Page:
Tuesday, October 30, 2012

FYI: Ill App Ct Rejects Foreclosure Challenge Based on Alleged Impropriety with Clerk of Court's Signature on Summons

The Illinois Appellate Court, Second District, recently held that a summons issued in a foreclosure case was valid, even though the handwritten signature appearing in the area for the court clerk's signature did not closely resemble the actual signature of the clerk of the court. 
A bank instituted foreclosure proceedings against a borrower.  On the summons to the borrower, the name of the clerk of the court appeared in handwritten cursive script.  The signature did not closely resemble the signature registered as that of the clerk with the Secretary of State. 
The borrower did not appear in court, and the court entered a judgment of foreclosure.  The borrower then filed a motion to quash service, arguing that the only methods by which a clerk can properly sign a summons are by his or her own hand, or by a facsimile signature.  The lower court denied the motion, and the borrower appealed. 
The Illinois Clerks of Courts Act provides that clerks may, "after filing with the Secretary of State his or her manual signature...execute or cause to be executed with a facsimile signature...all forms of process and notices..."   705 ILCS 105/8. 
The Court was guided in its decision here by precedent concerning what constitutes a valid signature for the purposes of the duties of a clerk of court.  It cited a case providing that "signing a document is the act of putting down a person's name to attest to the validity of an instrument and that signature may be stamped, printed or made legible by using any other device."  National City Bank v. Majercyk, 2011 IL App (1st) 110640, para. 3.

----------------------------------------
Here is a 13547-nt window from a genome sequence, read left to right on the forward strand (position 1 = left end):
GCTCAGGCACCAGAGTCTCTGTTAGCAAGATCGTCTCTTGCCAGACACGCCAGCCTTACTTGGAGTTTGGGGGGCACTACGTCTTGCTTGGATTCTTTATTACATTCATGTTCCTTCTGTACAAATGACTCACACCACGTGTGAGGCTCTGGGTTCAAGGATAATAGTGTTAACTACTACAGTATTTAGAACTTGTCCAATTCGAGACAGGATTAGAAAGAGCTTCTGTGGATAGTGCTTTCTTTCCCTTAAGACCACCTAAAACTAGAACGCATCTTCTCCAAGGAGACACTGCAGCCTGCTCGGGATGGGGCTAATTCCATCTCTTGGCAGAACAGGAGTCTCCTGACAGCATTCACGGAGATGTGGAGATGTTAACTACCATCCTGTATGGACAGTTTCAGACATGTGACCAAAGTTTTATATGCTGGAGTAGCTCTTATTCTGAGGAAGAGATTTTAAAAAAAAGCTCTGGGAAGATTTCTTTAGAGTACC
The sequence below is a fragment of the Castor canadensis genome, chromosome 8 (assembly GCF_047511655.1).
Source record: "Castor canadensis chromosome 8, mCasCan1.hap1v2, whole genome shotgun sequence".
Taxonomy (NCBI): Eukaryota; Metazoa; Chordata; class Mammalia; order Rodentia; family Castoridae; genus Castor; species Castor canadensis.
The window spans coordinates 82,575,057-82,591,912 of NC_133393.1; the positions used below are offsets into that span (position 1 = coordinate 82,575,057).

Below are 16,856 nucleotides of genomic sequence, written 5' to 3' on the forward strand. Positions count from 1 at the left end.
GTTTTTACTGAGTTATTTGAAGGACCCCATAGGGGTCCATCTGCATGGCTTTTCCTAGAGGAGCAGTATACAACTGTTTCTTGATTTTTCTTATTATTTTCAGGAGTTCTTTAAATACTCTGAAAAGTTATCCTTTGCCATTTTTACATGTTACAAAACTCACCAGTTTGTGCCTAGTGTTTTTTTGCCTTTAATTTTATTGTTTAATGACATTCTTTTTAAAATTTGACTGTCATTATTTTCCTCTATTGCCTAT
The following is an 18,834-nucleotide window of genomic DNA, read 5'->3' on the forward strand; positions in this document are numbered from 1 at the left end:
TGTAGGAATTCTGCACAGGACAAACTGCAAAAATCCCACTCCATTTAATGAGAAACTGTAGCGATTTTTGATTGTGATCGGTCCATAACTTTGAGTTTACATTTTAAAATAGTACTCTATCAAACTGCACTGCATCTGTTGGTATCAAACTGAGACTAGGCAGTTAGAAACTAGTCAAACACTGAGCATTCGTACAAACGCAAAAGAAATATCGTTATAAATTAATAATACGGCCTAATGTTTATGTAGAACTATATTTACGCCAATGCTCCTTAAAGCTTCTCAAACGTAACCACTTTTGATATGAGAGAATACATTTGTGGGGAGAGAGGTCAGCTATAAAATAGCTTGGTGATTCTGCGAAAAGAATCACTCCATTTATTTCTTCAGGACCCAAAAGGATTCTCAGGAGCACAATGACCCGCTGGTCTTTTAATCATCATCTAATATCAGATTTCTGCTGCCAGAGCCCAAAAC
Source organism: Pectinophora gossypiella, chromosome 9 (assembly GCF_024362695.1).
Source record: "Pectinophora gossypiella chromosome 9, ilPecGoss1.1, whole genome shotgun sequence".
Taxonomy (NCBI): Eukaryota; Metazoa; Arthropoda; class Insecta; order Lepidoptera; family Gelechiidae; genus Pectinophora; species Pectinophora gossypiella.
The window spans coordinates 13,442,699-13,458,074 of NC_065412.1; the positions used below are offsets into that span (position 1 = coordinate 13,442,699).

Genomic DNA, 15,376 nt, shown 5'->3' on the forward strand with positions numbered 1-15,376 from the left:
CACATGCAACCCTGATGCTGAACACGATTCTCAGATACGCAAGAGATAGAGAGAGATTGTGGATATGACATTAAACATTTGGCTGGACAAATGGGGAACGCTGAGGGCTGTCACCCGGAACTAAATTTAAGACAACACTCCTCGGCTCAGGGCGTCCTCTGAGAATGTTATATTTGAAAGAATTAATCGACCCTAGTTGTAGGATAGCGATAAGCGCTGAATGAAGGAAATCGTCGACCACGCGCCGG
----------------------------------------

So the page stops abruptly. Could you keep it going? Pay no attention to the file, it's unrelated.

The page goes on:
Because "the Majercyzk court clearly accepted that a signature can be in any form that can act as a person's mark," the Court held that the clerk's signature on the summons in question was valid. 
The Court did acknowledge that the borrower's objection to the signature had some force as a policy matter, observing that the signature method used here "is potentially misleading," and that a mode of signing that permits the identification of the individual who actually signed the document is "much the better policy."  Nevertheless, the Court did not find anything in "either [the borrower's] brief or our examination of relevant authority [to] suggest[] that the law requires some specific format when a deputy signs a summons or anything else for the clerk." 
Accordingly, the Court affirmed the judgment of the lower court. 

Ralph T. Wutscher
McGinnis Wutscher LLP
The Loop Center Building
105 W. Madison Street, 18th Floor
Chicago, Illinois 60602
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